New Books: “Warriors of the 106th” and “Woodfill of the Regulars”

by / / History, New Products

Revere’s Riders runs several events at Camp Atterbury near Edinburgh, IN. Camp Atterbury was established in 1941 and was used for training soldiers during WWII, later a POW camp, and finally a training facility for the Indiana National Guard. Camp Atterbury is also the new host for the NRA National Matches.

We have added two new books to our online store in recognition of Camp Atterbury:

Warriors of the 106th: The Last Infantry Division of World War II

The 106th Infantry Division was the last division deployed to the European theater during WWII. The 106th spent several months training at Camp Atterbury before being deployed to Belgium near the German border in early December, 1944 to relieve the 2nd Infantry Division. Only days later, the 106th would experience their first combat when the Germans commenced an attack that would unfold into the Battle of the Bulge. The 106th would be instrumental in the battle for the town of St. Vith.

One member of the 106th, Kurt Vonnegut, would turn his experiences during WWII into the novel “Slaughterhouse-Five”.

Woodfill of the Regulars: A True Story of Adventure from the Arctic to the Argonne

1st Lieutenant Samuel Woodfill was born in 1883 in southern Indiana and joined the US Army at age 18 in 1901. Woodfill would serve the Army in the Phillipines, Alaska, Kentucky, the Mexico border, and finally in the Meuse-Argonne area of France in WWI. It would be here that Woodfill would distinguish himself and earn the Medal of Honor:

While he was leading his company against the enemy, First Lieutenant Woodfill’s line came under heavy machinegun fire, which threatened to hold up the advance. Followed by two soldiers at 25 yards, this officer went out ahead of his first line toward a machinegun nest and worked his way around its flank, leaving the two soldiers in front. When he got within ten yards of the gun it ceased firing, and four of the enemy appeared, three of whom were shot by First Lieutenant Woodfill. The fourth, an officer, rushed at First Lieutenant Woodfill, who attempted to club the officer with his rifle. After a hand-to-hand struggle, First Lieutenant Woodfill killed the officer with his pistol. His company thereupon continued to advance, until shortly afterwards another machinegun nest was encountered. Calling on his men to follow, First Lieutenant Woodfill rushed ahead of his line in the face of heavy fire from the nest, and when several of the enemy appeared above the nest he shot them, capturing three other members of the crew and silencing the gun. A few minutes later this officer for the third time demonstrated conspicuous daring by charging another machinegun position, killing five men in one machinegun pit with his rifle. He then drew his revolver and started to jump into the pit, when two other gunners only a few yards away turned their gun on him. Failing to kill them with his revolver, he grabbed a pick lying nearby and killed both of them. Inspired by the exceptional courage displayed by this officer, his men pressed on to their objective under severe shell and machinegun fire.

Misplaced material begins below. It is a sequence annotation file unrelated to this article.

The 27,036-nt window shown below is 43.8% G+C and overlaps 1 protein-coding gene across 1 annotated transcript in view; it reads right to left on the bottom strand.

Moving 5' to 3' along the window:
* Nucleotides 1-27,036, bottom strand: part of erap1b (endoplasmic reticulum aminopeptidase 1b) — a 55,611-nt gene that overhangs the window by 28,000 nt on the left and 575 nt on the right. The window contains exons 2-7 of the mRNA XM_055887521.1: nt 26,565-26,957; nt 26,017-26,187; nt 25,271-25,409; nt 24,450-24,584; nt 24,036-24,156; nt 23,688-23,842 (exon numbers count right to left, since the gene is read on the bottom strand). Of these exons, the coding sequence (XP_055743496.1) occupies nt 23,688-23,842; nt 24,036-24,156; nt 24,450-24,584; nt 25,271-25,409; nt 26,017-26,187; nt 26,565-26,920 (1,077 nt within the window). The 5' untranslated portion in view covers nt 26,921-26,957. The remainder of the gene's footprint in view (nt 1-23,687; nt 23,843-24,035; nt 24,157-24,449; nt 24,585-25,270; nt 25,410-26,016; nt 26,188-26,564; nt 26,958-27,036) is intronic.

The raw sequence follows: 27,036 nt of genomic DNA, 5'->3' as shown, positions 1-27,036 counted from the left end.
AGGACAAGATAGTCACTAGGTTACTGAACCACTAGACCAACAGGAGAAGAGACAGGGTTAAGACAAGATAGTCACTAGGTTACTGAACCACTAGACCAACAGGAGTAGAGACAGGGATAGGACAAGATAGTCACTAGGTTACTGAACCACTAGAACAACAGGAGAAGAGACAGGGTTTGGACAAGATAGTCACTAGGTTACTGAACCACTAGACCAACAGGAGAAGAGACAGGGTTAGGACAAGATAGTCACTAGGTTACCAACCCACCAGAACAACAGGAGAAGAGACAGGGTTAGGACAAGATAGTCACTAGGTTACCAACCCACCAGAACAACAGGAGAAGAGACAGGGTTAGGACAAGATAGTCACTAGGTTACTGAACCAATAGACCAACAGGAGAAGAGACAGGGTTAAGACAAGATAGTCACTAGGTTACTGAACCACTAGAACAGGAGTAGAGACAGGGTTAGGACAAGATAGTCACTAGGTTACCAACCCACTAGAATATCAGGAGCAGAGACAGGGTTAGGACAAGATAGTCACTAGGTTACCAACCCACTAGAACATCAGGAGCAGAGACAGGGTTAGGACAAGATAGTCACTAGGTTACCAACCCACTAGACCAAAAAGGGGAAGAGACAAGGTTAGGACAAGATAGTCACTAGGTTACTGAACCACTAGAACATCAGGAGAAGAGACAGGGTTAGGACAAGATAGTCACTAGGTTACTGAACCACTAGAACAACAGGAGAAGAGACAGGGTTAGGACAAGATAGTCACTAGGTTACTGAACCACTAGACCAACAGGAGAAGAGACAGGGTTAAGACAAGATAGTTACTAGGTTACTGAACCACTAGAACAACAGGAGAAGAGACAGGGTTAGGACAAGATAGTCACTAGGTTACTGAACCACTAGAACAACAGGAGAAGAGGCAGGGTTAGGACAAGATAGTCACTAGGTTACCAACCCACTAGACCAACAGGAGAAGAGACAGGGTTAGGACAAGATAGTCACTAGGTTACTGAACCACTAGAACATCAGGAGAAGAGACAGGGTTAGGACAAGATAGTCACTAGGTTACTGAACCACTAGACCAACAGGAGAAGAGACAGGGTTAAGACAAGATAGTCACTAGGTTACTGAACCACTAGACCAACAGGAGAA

–Medal of Honor Citation, 1st Lieutenant Samuel Woodfill, January 22, 1919

1st Lieutenant Woodfill would also earn numerous other distinctions:

along with being one of three decorated military servicemen to participate in the initial dedication of the Tomb of the Unknown Soldier in 1921 (Sergeant Alvin York and Lieutenant Colonel Charles Whittlesey).

Woodfill would be buried at Arlington National Cemetery near the gravesite of General John J. Pershing who said of 1st Lieutenant Woodfill:

Deeds of valor were too numerous to mention here. Outstanding was the heroism of Lt. Samuel Woodfill, Fifth Division, in attacking single-handed a series of German machine-gun nests near Cunel and killing the crews of each in turn until reduced to the necessity of assaulting the last detachment with a pick, dispatching them all.

–General John J. Pershing

A small monument honors 1st Lieutenant Samuel Woodfill on Range 5 at Camp Atterbury, a range we often use for our Marty Brown Memorial Invitational rifle match.